A Greener Future - With Minimal Plastic!

Here at Bio-D, we’re committed to seeking sustainable, planet-friendly means of getting our products into customers’ hands. We’re extremely proud to have launched our new packaging, made from 100% recycled materials, earlier this year, and we’re thrilled by the response we’ve had to the new bottles to date.

The issues of plastics waste and recycling are therefore VERY high on our agenda.


As we launched our new packaging, news broke of another big green story that is set to have a very positive impact on the area that Bio-D calls home (Hull, East Yorkshire). We were excited to hear about the Northern Forest, which will see 50 million trees planted from Liverpool to our home city. 50 MILLION TREES!


As a company, we look to minimise plastic usage wherever we can, and so we were interested to hear about how the organisations planning the Northern Forest are doing the same. Can 50 MILLION new trees be planted and maintained without relying on plastics to protect them?


Stephen Robinson is partnership manager for HEYwoods, an organisation which aims to improve our local landscapes, and is involved in the creation of the Northern Forest. He explained how the Forest might be created with minimal reliance on plastic.


The announcement earlier this year about the new 50 million tree Northern Forest is very good news for our area. More trees, woods and forests will create a better environment for us all, bringing some obvious benefits: improving air quality and connecting people with nature, helping to reduce flood risk, helping to improve health and wellbeing and boosting local economies.


Are there any environmental downsides? Plastic products are usually essential to the successful establishment of new woodlands – with all of the focus lately on reducing plastic use, one may wonder if there is any way around this?


EYC forestsMost young trees planted are protected by plastic spiral shelters or tree guards.  Using these shelters and guards is important to help protect young trees from damage by browsing animals, for example deer, rabbits and hares.  Shelters and guards can also create an internal microclimate which can help to promote rapid growth of young trees.  The value of protecting young trees is greatest during the first five years after they are planted.  After this time, the shelters and guards should be removed to allow each tree to continue to grow in its natural environment. If every tree has its own protection, this often results in large amounts of waste plastic.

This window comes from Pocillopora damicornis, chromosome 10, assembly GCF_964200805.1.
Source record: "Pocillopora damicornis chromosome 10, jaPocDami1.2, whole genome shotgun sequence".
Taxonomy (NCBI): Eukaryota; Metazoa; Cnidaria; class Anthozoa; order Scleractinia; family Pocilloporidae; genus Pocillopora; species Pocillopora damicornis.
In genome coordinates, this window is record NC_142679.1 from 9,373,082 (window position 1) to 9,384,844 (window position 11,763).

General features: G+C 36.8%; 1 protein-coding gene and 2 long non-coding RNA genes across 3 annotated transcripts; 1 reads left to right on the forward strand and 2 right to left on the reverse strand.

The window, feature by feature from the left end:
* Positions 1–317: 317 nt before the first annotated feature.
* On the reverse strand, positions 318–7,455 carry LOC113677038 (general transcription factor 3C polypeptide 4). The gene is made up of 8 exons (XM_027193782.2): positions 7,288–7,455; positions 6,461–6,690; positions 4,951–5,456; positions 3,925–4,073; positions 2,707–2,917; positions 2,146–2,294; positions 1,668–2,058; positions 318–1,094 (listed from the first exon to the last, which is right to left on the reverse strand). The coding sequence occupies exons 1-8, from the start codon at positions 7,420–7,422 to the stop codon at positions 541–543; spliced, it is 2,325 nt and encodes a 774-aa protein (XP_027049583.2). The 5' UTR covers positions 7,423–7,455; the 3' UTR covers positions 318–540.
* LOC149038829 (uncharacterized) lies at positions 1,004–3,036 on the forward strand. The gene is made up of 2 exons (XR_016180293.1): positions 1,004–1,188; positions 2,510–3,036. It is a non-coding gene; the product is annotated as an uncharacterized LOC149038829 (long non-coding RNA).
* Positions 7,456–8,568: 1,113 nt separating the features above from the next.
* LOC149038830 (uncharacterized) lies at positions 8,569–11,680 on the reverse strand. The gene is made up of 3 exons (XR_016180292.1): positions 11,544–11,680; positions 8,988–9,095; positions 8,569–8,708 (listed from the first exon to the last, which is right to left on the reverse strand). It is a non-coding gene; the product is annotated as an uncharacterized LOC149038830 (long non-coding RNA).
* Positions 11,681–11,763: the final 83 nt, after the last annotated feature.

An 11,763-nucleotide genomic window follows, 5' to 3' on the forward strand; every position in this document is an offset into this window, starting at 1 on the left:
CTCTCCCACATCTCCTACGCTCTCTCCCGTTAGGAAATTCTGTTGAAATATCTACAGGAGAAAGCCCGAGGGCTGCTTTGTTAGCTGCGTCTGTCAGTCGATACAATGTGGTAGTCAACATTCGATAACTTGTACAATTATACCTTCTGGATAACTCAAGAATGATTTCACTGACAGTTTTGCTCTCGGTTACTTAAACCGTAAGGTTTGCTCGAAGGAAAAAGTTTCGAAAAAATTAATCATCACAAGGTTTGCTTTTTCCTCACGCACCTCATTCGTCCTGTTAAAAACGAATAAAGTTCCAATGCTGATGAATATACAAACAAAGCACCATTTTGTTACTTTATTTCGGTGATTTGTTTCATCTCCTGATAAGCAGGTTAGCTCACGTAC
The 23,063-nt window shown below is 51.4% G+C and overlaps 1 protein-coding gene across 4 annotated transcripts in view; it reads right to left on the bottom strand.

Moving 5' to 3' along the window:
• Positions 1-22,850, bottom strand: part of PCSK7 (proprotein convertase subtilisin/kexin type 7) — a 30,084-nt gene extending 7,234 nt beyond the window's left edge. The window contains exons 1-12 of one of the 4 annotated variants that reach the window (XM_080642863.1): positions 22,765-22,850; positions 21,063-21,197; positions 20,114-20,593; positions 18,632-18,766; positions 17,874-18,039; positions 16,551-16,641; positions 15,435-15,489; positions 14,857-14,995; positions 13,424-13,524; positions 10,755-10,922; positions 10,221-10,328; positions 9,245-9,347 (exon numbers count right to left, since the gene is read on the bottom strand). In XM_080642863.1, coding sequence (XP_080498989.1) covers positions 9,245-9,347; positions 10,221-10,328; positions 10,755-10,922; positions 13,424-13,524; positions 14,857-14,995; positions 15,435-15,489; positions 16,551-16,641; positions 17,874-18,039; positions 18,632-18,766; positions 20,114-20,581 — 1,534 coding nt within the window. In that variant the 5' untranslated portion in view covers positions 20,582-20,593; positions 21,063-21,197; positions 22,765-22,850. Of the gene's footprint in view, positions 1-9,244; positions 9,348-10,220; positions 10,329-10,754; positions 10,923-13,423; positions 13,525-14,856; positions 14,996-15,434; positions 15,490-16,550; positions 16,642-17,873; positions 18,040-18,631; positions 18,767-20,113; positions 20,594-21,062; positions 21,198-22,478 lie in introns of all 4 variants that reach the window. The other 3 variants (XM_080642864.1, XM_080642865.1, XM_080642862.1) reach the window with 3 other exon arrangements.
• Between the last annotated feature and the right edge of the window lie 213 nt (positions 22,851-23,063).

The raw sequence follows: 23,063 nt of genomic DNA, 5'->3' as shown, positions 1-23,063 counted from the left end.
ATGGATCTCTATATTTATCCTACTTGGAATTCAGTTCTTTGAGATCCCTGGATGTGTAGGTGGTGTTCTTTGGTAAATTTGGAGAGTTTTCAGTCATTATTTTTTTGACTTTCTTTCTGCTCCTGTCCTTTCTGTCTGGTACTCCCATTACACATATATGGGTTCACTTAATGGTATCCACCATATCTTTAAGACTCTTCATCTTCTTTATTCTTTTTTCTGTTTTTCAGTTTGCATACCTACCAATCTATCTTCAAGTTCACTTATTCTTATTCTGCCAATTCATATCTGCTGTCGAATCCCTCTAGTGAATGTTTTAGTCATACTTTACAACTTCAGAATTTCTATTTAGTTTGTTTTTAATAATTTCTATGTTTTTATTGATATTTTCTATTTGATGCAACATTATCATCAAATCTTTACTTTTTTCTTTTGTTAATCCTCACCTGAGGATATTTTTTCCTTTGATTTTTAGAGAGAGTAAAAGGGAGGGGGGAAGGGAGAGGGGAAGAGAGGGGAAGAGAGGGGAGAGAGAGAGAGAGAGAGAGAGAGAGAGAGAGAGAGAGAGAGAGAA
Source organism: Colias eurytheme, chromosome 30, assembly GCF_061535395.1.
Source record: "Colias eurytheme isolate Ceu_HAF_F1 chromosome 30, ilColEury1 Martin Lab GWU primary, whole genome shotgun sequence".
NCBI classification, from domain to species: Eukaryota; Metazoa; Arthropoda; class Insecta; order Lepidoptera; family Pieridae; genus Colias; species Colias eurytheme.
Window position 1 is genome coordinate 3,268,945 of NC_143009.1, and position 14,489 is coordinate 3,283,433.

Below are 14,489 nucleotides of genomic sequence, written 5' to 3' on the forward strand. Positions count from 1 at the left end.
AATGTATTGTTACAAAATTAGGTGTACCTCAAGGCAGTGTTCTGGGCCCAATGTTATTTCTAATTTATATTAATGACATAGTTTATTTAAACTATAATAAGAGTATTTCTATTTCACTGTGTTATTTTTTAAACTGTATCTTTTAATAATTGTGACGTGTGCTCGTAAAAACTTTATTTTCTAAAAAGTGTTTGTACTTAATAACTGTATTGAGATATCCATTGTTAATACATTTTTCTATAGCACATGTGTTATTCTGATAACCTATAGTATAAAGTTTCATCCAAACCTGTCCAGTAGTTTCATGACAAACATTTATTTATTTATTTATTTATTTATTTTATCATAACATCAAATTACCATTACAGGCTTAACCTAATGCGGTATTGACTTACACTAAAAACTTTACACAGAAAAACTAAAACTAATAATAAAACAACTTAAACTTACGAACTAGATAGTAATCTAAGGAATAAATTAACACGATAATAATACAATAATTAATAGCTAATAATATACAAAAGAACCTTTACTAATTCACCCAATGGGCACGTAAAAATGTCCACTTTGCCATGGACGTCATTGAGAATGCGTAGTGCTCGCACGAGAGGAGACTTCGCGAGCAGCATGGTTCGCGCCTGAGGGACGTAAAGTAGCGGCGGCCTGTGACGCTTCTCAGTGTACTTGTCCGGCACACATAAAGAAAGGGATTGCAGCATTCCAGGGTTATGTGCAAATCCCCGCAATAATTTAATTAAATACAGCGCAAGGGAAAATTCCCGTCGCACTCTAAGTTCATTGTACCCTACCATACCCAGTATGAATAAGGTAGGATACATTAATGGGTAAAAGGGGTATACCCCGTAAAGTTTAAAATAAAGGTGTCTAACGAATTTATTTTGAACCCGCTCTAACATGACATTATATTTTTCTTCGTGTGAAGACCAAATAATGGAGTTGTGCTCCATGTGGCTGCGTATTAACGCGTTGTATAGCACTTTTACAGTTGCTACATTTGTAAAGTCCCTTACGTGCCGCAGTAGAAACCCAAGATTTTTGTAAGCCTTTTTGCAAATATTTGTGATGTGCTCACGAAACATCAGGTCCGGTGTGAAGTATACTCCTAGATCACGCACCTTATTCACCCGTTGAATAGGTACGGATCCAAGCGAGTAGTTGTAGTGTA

Many of these products are made from recycled plastics which are, in turn, recyclable themselves.  However, some plastic products can only be recycled by certain specialists and often tree shelters and guards fall into the category.  If this is the case, removing, transporting and disposing of them can become a major issue.


The good news is that there are some shelters and guards now available that are made of biodegradable forms of plastic, designed to fall apart once their useful life has ended, and therefore eliminating the need to remove waste from the site.  Many are made of photodegradable PVC where contact with sunlight perpetrates the degradation process.  The next generation of tree shelters and guards being developed are seeking to increase sustainability and improve biodegradability even further; plastic will degrade as soon as its use has ended.  These new products will help to reduce environmental impact and minimise the amount of waste going to landfill.


The upshot is that there can be millions of trees planted, with all of the benefits that brings, and it needn’t result in an increase in plastic products entering the waste stream.”


Thanks Stephen! So there you have it - how 50 million trees can be planted without the need for plastics waste.

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